As a despondent Navy vet, Daniel Hurd tried to kill himself.
Now the Massachusetts native is on a mission to save people from themselves. Hurd has embarked on bicycle journey that will take him to each of the 48 contiguous states preaching suicide awareness to anybody who will listen.
“I’d failed three times and was planning a fourth before one of my friends got me on a bike,” Hurd said.
During a stop in Tekamah last week, Hurd said that on Saturday, Oct. 5, he will have been on the road for 19 months. He said the three-year journey eventually will take him 25,000 miles, all on two wheels.
A former motorcyclist, Hurd remembered being happiest while on the open road. As he became more and more enamored with pedal-powered cycling, he decided he needed to do something big. That’s when he began planning his quest. Through his time in the Navy, he developed a network of friends across the country. After plotting out where many of them live, he started connecting the dots.
That was a year and a half ago. He hasn’t been back to Massachusetts since and doesn’t plan to be.
He also found something else while on the road—his faith in God.
“I became a Christian last August in Ohio,” he said. A lot of things led me to it. I came to realize I didn’t succeed at suicide because God had bigger plans for me.”
Through meeting people on his travels and the online postings he makes, he has come to learn that he’s played a part in 55 people turning away from their suicidal plans.
“I where God wants me, doing what he wants me to do,” Hurd said. “I didn’t believe that until I was on this journey.”
He also has a newfound belief in the inherent kindness total strangers possess. He gets by on donations, living on the generosity of others.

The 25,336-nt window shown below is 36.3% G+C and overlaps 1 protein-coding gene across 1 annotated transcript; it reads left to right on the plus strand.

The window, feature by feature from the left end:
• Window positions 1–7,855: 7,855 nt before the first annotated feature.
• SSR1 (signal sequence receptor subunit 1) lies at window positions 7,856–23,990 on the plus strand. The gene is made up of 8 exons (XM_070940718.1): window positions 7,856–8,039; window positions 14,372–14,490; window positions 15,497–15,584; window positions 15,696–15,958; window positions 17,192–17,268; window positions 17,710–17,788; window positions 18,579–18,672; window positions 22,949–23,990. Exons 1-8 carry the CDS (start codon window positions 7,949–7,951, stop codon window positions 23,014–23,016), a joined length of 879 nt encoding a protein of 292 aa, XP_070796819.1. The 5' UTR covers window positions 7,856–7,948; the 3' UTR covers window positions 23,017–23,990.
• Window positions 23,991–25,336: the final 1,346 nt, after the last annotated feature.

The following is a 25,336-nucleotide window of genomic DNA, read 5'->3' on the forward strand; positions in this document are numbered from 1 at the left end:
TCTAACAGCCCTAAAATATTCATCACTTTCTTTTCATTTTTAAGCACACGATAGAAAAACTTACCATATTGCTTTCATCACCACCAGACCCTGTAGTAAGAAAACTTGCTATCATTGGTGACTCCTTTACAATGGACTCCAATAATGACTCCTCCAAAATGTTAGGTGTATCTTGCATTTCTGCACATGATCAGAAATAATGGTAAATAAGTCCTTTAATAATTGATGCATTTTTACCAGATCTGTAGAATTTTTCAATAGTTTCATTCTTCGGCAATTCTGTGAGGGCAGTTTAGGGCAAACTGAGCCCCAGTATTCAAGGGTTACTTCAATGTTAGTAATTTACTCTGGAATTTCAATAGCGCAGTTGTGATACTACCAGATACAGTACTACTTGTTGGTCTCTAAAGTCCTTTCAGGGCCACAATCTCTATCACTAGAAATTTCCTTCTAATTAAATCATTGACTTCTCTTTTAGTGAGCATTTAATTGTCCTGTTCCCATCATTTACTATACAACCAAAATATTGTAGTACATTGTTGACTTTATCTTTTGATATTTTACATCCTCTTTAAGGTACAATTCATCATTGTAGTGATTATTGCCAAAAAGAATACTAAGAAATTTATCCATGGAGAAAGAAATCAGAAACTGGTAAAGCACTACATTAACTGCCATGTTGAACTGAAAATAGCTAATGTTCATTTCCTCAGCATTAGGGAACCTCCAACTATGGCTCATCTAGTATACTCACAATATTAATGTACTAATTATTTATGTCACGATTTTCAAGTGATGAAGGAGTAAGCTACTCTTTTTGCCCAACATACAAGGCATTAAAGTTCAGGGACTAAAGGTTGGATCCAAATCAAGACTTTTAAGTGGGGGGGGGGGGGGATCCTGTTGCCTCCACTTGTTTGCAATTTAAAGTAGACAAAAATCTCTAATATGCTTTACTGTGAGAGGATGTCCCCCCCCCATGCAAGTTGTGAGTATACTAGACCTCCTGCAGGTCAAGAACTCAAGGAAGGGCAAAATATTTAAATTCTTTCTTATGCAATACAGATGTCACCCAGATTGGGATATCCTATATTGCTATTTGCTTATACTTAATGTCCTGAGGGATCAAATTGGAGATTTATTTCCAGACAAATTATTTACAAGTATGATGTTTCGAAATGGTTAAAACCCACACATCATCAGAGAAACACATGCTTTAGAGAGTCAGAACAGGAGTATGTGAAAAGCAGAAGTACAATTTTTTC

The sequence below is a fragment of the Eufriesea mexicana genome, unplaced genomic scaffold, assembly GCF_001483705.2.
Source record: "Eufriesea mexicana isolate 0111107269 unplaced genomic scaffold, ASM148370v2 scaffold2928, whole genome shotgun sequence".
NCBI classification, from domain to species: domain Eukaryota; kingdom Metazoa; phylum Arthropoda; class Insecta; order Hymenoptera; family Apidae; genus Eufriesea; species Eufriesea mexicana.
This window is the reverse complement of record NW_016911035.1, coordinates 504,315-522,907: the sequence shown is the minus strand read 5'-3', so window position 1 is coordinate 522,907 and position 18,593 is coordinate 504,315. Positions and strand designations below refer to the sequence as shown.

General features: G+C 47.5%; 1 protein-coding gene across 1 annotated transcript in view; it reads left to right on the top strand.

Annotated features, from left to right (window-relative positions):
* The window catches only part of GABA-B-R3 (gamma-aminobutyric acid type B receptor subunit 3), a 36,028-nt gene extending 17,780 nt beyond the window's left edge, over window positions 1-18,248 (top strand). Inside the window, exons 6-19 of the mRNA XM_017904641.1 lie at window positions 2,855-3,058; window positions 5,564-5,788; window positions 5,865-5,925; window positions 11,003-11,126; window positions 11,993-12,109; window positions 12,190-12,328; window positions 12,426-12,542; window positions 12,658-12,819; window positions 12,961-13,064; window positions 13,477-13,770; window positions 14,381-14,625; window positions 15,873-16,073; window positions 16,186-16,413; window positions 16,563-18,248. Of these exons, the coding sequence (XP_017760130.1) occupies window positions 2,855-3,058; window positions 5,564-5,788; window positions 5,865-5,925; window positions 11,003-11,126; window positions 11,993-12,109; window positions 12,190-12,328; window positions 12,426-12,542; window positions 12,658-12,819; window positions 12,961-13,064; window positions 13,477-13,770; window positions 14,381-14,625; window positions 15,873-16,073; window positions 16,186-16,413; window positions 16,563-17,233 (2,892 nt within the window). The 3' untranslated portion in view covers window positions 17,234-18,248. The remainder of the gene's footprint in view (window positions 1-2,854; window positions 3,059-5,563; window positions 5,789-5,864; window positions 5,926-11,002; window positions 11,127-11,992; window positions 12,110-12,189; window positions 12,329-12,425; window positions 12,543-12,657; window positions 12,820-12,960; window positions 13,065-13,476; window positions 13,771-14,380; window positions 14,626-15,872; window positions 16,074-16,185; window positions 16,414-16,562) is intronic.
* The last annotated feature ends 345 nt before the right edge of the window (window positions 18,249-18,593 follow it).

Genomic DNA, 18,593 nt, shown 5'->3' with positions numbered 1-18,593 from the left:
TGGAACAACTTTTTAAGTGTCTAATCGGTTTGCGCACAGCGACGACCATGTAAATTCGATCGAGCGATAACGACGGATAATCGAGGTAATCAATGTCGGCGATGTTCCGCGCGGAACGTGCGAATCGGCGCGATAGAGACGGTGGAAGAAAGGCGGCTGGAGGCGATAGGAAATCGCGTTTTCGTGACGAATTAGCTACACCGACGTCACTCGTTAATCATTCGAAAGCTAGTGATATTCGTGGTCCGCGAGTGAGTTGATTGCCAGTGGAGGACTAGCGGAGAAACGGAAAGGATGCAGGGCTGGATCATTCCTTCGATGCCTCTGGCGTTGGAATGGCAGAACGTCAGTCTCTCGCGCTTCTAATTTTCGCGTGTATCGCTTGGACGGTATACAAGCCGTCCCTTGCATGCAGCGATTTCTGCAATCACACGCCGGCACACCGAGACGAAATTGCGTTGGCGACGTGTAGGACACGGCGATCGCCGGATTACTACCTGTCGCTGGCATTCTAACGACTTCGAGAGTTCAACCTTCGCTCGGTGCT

He said finding faith in humanity and faith in God has changed his life and he wants to share that with others. So, along the route he’s also become a public speaker. He spoke to veterans at Sioux City’s Unity Point Hospital last week.
His bicycle carries 175 pounds of gear. Included are tools, spare parts, clothes, emergency food, camping equipment—everything necessary to survive on the road, by yourself. It’s also less than he started with. As the journey has progressed, he’s found he doesn’t need as much, which is a good thing. He said the bike is like “a rolling sailboat,” on windy days, so he tries to take advantage of better weather any time he can. A typical day is at least 22 miles, a mile for every vet the nation loses to suicide every day.
Despite the struggles, like getting through the hills of northeast Nebraska on a windy day, he said the trip has been rewarding.
“This is the least amount of stuff and the least amount of money I’ve ever had and I’ve never been happier,” he said.
He was making his way from Decatur to at least Fort Calhoun, maybe Omaha, on Thursday He’s making his way to Kansas City. Then its across Missouri to St. Louis before heading to Texas where he’ll spend the winter. By next summer he plans to be in Montana before heading south again to San Diego before travelling up the Pacific coast to Seattle where the bicycle journey ends—but his journey through life continues.
Donations can be made, and suicide prevention information can be found, at his Web site: www.ridewithdanusa.com.